2nd:  Michigan QB Denard Robinson cannot take the punishment of a full Big Ten schedule.  Although Robinson is the most explosive player in college football, Rich Rodriguez has no other legitimate weapons on offense, making Robinson a one-man show.  Robinson is on pace for around 250 rushes this year–if his body can take it.  They need more production and more carries from their running backs to take some pressure off Robinson (RB Vincent Smith is second on the team in yards and carries and currently has nearly half the rushes (70) that Robinson has accumulated this season.  More importantly, Robinson, who is listed 6’0″ and only 188 lbs. does not have the body to take that many hits in the thick of the Big Ten schedule.

Wisconsin's bruising running back, John Clay took it to Ohio State this past weekend (google images)

3rd:  John Clay is the real deal.  The Big Ten’s reigning Offensive Player of the Year, along with Wisconsin’s massive offensive line smacked Ohio State right in the mouth this weekend, en route to this season’s biggest upset as they took dominated the Buckeyes 31-18.  Clay led the Badgers’ ground assault with 104 yards and two touchdowns on just 21 carries (5.0 yards per carry).  Behind arguably the most physical offensive line in the country, the 255 lb. junior proved to be too much for a Ohio State defense that features seven players who could be playing in the NFL in the very near future.  Clay and fellow tailback James White will get another opportunity to shine on national television this upcoming weekend when they travel to Iowa City to take on the Hawkeyes.  If he has a similar performance against Iowa’s stout defense, Heisman voters will be forced to take notice.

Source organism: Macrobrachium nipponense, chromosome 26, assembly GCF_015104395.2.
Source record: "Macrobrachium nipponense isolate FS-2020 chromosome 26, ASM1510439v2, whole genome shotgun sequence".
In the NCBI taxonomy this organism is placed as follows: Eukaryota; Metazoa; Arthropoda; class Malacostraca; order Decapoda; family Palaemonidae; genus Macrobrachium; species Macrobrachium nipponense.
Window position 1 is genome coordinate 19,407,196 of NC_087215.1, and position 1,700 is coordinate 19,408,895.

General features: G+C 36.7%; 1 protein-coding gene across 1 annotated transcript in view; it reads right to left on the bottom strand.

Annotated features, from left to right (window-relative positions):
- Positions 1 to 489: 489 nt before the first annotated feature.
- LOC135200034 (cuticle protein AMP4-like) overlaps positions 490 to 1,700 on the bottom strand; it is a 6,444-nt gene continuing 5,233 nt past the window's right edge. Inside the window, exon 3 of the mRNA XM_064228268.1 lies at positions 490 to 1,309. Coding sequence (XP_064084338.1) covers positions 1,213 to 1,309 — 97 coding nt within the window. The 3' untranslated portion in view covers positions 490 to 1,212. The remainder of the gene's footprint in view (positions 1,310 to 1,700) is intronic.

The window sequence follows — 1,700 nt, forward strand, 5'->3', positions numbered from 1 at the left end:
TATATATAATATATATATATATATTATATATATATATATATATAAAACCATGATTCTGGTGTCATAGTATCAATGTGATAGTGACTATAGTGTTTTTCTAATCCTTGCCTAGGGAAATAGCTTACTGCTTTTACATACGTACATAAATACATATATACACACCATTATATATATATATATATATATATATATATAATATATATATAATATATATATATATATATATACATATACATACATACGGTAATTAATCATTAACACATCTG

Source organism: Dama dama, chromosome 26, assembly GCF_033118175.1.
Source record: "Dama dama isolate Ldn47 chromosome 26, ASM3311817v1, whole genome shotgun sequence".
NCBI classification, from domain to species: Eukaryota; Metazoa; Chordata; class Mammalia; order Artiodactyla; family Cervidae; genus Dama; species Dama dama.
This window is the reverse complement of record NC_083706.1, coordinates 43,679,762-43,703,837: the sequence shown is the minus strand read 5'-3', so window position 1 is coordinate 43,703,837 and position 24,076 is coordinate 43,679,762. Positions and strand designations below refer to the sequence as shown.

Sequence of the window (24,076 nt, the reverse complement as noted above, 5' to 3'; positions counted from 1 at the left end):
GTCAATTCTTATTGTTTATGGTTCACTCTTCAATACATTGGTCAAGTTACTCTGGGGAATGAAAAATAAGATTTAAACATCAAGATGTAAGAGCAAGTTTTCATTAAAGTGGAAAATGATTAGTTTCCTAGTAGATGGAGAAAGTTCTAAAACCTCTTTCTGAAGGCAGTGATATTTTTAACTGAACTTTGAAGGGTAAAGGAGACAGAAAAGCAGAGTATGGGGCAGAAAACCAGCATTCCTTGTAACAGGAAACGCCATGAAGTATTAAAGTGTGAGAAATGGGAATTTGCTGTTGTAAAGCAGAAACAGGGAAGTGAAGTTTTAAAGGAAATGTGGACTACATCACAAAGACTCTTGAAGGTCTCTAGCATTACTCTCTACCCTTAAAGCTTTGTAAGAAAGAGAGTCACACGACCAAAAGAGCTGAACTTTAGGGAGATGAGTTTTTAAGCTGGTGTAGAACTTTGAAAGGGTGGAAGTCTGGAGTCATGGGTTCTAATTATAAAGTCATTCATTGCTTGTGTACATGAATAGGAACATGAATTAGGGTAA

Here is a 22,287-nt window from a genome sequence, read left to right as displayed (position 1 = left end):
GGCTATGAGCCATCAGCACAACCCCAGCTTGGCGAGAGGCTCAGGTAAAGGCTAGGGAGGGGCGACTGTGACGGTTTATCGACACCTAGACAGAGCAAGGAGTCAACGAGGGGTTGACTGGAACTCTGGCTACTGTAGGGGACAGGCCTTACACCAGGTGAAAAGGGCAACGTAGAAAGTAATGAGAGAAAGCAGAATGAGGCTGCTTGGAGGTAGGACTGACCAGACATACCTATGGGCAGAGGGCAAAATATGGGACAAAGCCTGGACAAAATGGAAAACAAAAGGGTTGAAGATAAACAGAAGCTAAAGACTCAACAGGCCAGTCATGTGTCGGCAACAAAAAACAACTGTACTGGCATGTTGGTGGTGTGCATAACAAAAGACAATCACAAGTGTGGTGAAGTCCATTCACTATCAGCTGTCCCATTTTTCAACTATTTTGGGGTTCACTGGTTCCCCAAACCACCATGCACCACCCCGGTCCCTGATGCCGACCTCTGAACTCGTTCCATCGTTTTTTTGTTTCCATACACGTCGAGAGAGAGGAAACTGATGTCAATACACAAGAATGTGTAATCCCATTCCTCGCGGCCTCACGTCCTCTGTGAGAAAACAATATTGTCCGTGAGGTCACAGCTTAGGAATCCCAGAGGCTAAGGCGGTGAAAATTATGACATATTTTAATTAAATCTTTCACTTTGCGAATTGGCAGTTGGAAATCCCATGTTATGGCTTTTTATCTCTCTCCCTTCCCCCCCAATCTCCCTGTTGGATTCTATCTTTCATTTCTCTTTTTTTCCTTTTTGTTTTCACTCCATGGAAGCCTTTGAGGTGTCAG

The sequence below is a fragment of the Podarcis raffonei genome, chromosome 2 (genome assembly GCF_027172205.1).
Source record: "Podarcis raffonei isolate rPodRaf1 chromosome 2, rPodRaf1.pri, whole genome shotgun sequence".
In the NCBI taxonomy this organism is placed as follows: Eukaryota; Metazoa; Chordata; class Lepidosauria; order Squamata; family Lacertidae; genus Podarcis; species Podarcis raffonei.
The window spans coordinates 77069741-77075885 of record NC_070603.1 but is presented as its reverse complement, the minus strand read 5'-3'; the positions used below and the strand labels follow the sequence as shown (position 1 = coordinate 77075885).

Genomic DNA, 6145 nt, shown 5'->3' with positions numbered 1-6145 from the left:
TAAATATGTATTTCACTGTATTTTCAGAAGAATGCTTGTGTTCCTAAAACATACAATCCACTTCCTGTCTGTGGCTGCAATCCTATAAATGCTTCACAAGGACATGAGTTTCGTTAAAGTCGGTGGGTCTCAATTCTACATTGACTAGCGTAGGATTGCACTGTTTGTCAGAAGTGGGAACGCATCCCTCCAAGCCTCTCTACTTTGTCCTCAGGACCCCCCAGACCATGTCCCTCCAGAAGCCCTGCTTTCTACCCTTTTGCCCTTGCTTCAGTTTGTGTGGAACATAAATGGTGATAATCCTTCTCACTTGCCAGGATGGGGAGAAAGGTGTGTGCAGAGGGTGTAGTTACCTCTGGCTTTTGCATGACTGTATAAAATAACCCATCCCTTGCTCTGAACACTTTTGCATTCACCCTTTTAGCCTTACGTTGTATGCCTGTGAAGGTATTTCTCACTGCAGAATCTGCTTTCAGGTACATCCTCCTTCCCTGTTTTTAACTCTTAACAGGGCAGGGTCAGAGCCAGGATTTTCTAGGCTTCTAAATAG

…and 1:  Mizzou QB Blaine Gabbert will get his first major test of 2010 this weekend when Oklahoma comes to town.  At 265 yards per game, Gabbert ranks 20th in the country.  Statistically, the Sooners defense has been far from stellar this season, but a closer look shows that Bob Stoops’ squad has brought their A-Game in their only two legitimate contests so far this season.  The Sooners shut down Florida State in week 2 and rattled Texas QB Garrett Gilbert in the Red River Rivalry game a couple of weeks ago.  Look for OU to come after Gabbert, who has battled through a hip injury.  The Sooners will bring it this upcoming weekend, and they will look to ruin Mizzou’s homecoming weekend on the national TV game of the week.